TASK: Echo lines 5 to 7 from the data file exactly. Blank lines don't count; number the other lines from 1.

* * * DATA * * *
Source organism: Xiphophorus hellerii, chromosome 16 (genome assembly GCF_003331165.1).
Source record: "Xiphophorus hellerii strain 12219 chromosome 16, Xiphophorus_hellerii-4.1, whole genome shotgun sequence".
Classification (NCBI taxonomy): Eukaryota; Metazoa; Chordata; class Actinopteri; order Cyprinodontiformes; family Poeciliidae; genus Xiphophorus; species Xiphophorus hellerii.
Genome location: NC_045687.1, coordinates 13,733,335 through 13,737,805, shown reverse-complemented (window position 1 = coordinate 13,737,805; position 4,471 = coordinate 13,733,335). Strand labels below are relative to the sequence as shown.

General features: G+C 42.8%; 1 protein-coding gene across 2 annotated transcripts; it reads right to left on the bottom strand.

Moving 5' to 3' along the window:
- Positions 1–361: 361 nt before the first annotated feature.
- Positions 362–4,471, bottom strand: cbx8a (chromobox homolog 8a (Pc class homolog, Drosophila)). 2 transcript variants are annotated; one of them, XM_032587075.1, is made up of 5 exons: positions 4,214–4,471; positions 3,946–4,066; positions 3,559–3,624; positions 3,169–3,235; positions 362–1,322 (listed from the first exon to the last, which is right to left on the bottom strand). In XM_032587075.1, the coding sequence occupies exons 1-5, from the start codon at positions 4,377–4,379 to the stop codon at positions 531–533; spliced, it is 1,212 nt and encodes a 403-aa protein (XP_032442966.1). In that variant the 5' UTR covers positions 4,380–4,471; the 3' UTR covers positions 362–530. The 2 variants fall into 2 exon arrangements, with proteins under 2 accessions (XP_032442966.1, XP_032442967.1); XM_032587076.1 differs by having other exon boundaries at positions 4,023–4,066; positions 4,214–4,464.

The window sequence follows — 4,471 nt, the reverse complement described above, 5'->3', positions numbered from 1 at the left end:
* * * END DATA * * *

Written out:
General features: G+C 42.8%; 1 protein-coding gene across 2 annotated transcripts; it reads right to left on the bottom strand.

Moving 5' to 3' along the window:
- Positions 1–361: 361 nt before the first annotated feature.